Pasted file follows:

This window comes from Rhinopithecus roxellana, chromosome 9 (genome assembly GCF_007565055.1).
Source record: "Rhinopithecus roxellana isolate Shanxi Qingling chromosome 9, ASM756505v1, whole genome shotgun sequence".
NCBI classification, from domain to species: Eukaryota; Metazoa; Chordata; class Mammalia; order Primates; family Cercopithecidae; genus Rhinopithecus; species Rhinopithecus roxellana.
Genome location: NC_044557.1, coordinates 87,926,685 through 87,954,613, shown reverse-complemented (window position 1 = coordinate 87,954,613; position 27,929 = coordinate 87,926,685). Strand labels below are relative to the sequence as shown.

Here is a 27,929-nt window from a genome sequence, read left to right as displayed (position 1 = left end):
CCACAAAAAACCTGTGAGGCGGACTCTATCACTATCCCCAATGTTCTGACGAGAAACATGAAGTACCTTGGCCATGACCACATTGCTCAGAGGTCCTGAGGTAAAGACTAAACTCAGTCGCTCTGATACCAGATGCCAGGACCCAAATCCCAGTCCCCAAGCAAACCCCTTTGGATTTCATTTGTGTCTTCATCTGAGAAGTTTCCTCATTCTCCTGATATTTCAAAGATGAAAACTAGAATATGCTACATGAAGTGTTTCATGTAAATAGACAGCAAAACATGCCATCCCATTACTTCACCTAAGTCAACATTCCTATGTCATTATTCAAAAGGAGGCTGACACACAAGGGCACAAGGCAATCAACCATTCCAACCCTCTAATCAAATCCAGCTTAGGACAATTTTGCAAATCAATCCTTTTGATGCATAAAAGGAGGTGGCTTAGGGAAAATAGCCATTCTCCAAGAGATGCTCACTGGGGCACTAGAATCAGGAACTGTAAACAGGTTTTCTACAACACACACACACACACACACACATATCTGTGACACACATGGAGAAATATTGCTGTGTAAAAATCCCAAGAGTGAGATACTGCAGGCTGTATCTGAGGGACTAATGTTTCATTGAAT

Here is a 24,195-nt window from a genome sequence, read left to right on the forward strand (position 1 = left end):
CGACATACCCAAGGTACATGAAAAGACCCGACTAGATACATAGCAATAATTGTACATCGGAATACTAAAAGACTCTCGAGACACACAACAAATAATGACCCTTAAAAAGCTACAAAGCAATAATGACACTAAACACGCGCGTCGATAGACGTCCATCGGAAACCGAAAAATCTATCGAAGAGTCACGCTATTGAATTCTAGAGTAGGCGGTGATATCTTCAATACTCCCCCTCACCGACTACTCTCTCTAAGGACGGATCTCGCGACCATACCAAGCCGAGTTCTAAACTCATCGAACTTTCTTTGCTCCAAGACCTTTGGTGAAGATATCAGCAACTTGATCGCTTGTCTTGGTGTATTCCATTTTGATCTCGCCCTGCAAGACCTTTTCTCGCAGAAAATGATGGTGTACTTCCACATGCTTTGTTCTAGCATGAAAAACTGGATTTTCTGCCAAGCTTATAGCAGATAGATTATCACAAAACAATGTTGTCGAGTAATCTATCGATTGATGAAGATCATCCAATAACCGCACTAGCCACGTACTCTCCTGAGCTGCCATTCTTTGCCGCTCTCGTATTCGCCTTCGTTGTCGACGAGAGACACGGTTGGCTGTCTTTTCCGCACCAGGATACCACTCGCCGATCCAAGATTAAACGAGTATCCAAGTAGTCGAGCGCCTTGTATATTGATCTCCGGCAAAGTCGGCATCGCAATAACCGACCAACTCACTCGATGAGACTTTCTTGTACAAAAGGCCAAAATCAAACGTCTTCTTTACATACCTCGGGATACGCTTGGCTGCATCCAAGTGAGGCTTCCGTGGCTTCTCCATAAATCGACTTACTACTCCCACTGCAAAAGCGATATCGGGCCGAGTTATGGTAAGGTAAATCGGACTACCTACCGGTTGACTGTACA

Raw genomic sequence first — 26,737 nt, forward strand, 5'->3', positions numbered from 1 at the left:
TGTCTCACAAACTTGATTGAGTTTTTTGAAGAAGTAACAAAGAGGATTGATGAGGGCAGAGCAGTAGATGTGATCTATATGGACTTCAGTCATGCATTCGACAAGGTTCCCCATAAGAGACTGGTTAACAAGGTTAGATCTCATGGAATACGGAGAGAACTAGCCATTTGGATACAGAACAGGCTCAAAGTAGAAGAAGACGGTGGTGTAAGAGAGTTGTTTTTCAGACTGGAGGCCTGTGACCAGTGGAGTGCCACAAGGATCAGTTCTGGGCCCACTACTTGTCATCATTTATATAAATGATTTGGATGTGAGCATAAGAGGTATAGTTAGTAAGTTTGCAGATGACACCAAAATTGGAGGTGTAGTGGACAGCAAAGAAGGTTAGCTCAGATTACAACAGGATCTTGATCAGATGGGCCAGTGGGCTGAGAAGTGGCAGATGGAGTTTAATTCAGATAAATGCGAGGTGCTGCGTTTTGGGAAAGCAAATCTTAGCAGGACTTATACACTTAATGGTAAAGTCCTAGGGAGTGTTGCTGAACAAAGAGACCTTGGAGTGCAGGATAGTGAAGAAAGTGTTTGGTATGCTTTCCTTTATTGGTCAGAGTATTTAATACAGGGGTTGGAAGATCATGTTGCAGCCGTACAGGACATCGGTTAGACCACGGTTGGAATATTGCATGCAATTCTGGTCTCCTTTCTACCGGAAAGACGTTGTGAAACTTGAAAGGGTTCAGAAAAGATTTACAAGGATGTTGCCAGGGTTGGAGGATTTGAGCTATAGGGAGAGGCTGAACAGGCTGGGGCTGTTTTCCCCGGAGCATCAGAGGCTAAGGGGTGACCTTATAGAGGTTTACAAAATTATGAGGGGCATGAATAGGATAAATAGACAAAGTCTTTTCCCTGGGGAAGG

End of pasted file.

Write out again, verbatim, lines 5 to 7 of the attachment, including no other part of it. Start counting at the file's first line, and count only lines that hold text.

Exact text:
Here is a 27,929-nt window from a genome sequence, read left to right as displayed (position 1 = left end):
CCACAAAAAACCTGTGAGGCGGACTCTATCACTATCCCCAATGTTCTGACGAGAAACATGAAGTACCTTGGCCATGACCACATTGCTCAGAGGTCCTGAGGTAAAGACTAAACTCAGTCGCTCTGATACCAGATGCCAGGACCCAAATCCCAGTCCCCAAGCAAACCCCTTTGGATTTCATTTGTGTCTTCATCTGAGAAGTTTCCTCATTCTCCTGATATTTCAAAGATGAAAACTAGAATATGCTACATGAAGTGTTTCATGTAAATAGACAGCAAAACATGCCATCCCATTACTTCACCTAAGTCAACATTCCTATGTCATTATTCAAAAGGAGGCTGACACACAAGGGCACAAGGCAATCAACCATTCCAACCCTCTAATCAAATCCAGCTTAGGACAATTTTGCAAATCAATCCTTTTGATGCATAAAAGGAGGTGGCTTAGGGAAAATAGCCATTCTCCAAGAGATGCTCACTGGGGCACTAGAATCAGGAACTGTAAACAGGTTTTCTACAACACACACACACACACACACACATATCTGTGACACACATGGAGAAATATTGCTGTGTAAAAATCCCAAGAGTGAGATACTGCAGGCTGTATCTGAGGGACTAATGTTTCATTGAAT

Here is a 24,195-nt window from a genome sequence, read left to right on the forward strand (position 1 = left end):